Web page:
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Posts Tagged ‘Lillian Hellman’

Years ago, I remember reading Lillian Hellman’s book, Scoundrel Time.  In 1952, Hellman, a peppery character known for being a brilliant playwright and novelist, refused to become an informer for the House Un-American Activities Committee, thereby taking on Sen. Joseph McCarthy as well as many other artists and politicians who caved to McCarthy’s demands to rat out their friends and colleagues.  I had become interested in this colorful story because it occurred when I was far too young to remember the political scene…a time that led to “duck and cover” air raid drills in school and images of Nikita Khrushchev banging his shoe on the table for emphasis.

Something else had happened during that time, too.  We were living in Akron, Ohio, where my father was the Director of the Summit County Children’s Home, working with children who were orphaned or abandoned, removed from their homes because of mistreatment or because their parents were otherwise unable to care for them.  My father had written an op-ed piece which the Akron Beacon Journal (the local paper) published, in which he applauded the day care programs that had begun to operate in the Soviet Union.  He suggested that our country might learn something from what was going on in the USSR.  Late one night, the phone rang and an anonymous voice on the other end of the line told my father that unless he retracted what he said, his wife and daughter were dead.  Click.  Dad was supposed to retract, cave, and get the message that the Russians were bad in all ways.

Designed to strike fear into the heart of the person on the other end of such a call, that story’s worth recounting today because so much of what I see going on in our country, in the political environment, harkens back to the early 1950’s…particularly now, at the end of the Silly Season which ends on November 2nd. A message is sent out and passed on and on, and pretty soon, we’re all repeating it like robots.  That’s how things catch on, and it’s how phrases and behaviors get rooted in our culture.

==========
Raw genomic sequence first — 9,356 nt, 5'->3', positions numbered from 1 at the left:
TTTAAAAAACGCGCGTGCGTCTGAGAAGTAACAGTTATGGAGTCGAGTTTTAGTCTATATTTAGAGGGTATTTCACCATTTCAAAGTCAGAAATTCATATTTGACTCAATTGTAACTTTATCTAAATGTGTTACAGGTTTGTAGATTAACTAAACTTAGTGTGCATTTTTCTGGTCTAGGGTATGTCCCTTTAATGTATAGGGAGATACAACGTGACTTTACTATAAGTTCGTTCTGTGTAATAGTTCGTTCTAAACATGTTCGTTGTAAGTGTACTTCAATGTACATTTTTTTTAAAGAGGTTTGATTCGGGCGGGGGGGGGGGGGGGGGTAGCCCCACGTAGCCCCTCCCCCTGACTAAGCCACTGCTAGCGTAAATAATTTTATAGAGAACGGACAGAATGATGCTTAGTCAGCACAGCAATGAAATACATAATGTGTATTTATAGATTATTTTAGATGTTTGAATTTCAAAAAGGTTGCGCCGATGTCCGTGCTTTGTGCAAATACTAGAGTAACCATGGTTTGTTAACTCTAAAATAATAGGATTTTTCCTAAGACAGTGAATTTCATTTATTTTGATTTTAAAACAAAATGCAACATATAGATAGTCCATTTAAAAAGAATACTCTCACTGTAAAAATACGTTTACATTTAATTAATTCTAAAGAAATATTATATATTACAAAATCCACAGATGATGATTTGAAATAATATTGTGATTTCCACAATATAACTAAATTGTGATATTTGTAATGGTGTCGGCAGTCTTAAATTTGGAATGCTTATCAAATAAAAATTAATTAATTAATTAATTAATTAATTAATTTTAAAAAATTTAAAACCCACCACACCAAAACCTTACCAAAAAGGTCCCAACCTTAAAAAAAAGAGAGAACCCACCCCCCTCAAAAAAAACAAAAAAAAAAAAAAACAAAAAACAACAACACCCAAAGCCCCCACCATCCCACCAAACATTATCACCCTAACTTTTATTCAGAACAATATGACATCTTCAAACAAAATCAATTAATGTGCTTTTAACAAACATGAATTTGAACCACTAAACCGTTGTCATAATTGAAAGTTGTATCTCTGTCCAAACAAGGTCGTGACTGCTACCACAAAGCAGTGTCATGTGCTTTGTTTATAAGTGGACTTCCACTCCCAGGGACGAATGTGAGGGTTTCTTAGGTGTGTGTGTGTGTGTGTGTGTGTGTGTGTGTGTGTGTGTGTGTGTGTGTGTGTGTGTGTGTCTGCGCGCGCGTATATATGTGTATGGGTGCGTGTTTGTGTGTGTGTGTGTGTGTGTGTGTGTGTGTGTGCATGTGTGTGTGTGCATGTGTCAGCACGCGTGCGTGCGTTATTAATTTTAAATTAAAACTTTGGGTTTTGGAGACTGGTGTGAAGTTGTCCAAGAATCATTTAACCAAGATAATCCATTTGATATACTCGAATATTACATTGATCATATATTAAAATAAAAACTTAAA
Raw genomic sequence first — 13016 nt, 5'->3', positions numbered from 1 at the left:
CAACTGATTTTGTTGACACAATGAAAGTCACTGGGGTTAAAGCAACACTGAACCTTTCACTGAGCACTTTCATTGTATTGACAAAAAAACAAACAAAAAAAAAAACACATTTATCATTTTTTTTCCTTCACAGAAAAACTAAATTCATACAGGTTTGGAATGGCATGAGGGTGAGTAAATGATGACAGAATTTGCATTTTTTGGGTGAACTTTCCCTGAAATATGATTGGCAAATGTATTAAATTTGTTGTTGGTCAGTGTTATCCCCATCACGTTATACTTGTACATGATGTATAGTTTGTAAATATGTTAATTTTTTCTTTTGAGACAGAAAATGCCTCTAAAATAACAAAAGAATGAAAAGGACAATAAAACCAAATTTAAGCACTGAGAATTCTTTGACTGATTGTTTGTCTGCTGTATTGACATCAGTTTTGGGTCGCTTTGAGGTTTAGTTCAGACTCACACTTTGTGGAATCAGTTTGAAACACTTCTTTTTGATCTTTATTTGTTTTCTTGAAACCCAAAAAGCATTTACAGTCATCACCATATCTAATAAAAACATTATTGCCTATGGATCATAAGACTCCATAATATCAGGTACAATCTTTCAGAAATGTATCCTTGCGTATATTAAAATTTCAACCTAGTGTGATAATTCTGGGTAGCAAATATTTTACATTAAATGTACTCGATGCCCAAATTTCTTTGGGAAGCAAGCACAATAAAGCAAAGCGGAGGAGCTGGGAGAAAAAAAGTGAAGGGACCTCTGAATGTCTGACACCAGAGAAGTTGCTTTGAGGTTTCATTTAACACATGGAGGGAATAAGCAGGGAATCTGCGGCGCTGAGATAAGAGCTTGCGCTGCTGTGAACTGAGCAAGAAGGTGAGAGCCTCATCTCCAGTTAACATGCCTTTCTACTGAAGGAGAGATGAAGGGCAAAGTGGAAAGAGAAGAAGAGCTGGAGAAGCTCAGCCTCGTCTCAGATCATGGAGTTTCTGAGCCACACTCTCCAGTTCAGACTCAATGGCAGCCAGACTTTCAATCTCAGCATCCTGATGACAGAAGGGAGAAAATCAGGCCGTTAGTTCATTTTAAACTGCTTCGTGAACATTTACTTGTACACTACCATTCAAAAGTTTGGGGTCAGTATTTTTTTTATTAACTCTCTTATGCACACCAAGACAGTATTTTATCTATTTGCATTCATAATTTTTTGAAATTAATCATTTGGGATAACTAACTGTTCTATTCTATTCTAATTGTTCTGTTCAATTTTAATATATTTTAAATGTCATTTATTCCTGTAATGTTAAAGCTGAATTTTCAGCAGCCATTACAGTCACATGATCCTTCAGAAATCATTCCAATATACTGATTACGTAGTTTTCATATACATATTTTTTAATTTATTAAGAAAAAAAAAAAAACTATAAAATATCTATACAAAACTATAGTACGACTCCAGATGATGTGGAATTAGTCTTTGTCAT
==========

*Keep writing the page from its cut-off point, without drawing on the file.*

A positive example of such viral communication can be seen in the progression of the “It Gets Better” slogan through large parts of our culture.  As far as I can tell, writer Dan Savage was the first one to use it, in response to the suicide of Tyler Clemente and a number of other gay, lesbian, transgender or questioning teens or young adults.  The Youth Pride Chorus, Ellen DeGeneres, and many, many others picked it up, and it continues to grow.  Thank heaven for this.

But a not-so-positive connection can be seen throughout the political landscape, as tea partiers make comments about Obamacare and plant scary messages about how taxes will be raised and what else will happen if “they” are re-elected.  Life as we know it, they would have us believe, will disappear.  This environment does bad things to people, and politicians are at the center of the behavior pattern.  Not all of them:  I’ve seen a number, including Massachusetts’ own Barney Frank, locked in a tight re-election fight, who have stood their ground.  But Sen. Harry Reid is trying to hold on in Nevada (and the odds are very iffy, if recent polls are to be believed), Mitch McConnell in Kentucky, Barbara Boxer in California…and the politicians tend to start changing their songs when they’re afraid they’ll lose a race.